Mass Effect comics are really great, and Discovery is no exception. So far, this extended look into Mass Effect: Andromeda has allowed readers to get the one thing players of the games will likely never see: more exploration into this world. With Tiran Kandros investigating the Andromeda Initiative and what he believes to be the shady dealings of its founder, Jien Garson, he's begun to find a common thread: a Quarian scientist named Shio'leth that seems to be the link between what he believes to be the real impetus behind the Inititative and the good its claiming to try to do.
The world of Bankshot has returned, and things are really beginning to get interesting as we begin to uncover the past - and the future - of vigilante and potential terror threat Marcus King. As we've seen before, King had a bit of a rough time while he was in service, as a mission gone awry left him paralyzed and in a bad way, both physically and emotionally. In this issue, we begin to see the impact that event had on his life, and his mission to get revenge on the man that put him in that state, a man known only as “The Dutchman.”
To start things off, I have to say that God Hates Astronauts was one of my favorite things to ever exist in comic book form - especially in a collection, as the ridiculousness of the book was a better read in that iteration than it was in an issue-by-issue format. So, when Curse Words was announced, it felt like a wonderful continuation of a beloved book. Teaming with famed writer Charles Soule, God Hates Astronauts creator Ryan Browne has brought his trademark wit and silliness to a series that wouldn't work without it.
The first volume of Becky Cloonan and Andy Belanger’s Southern Cross left me wanting more despite a shaky start, and if anything, this volume leaves me with a similar feeling. Somewhere near the middle, I wasn’t sure where the story was headed and wasn’t even sure if I cared, but by the end, I found myself wishing I could pick up the third volume and keep reading. Such are the perils of reading a series before it is complete, I suppose!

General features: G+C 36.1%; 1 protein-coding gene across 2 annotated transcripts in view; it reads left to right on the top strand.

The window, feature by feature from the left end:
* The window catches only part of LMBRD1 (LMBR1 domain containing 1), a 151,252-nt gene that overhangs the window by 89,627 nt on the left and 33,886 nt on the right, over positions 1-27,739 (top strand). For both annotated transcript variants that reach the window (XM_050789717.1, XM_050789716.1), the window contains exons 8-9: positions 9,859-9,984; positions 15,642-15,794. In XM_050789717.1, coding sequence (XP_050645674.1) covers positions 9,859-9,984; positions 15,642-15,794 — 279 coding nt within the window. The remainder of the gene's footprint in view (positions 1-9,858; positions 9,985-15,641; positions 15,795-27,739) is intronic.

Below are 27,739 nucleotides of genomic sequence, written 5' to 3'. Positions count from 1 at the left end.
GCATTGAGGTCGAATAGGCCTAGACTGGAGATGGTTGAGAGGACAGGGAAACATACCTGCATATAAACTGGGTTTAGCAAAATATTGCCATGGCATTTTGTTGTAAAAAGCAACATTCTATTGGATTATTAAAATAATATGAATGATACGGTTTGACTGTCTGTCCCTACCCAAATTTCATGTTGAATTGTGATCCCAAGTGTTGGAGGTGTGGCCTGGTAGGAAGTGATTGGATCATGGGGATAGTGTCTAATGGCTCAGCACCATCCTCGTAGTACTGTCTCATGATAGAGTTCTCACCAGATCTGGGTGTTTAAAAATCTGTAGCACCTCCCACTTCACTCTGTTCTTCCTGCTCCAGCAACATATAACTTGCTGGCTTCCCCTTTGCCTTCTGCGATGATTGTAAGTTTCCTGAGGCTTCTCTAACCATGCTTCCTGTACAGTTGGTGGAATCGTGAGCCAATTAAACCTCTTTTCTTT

Who would want to travel back in time? Okay, there’s probably a decent percentage of people who would say yes. Now, would you want to travel back in time to a winery, because when you traveled back, an exciting party would be happening onsite? There are even more people that would find that scenario intriguing. All right, now for the question that will cover almost everyone else alive – would you want to travel back in time, in a magical winery, where the only way to travel back would be to drink wine?
Clue writer Paul Allor and artist Nelson Daniel continue the momentum they started in the first issue. The primary focus of this issue is the investigation itself. The characters have already gone through and met one another for the most part. The design of this issue is to begin the investigation, as well as to further the relationships that have begun among the characters. In this way, Allor tosses his audience back into the thick of it as he adds some paranoia to the characters, leading them to act differently from how they normally would. It's thoroughly entertaining to watch all of the characters go about their actions and decisions.
Two of the main characters stare up at a night sky filled with a brightly lit full moon and millions of stars. The cover page for Generation Gone #1 displays this wondrous image along with introductory dialogue from Elena and Nick, which immediately indicates something is amiss within their relationship.
Whether you’re referring to the underground comix scene of the '70s or the psychedelic visuals of mainstream books like Doctor Strange at that time, comic books and marijuana have had a long and tangled history. Like superhero comics, weed-focused comic books have never completely disappeared from the market, and books like Kevin Smith’s infamous Bluntman & Chronic, as well as more current titles, continue this partnership to this day. The Stoned Age: A Hollywood Comedy (written by Andre Owens and with art by Andy Mez) is definitely one of these “banner carrier” books for the continued alliance between reefer and comics, but it’s also safe to say that it’s unlike any comic you’ve ever read before.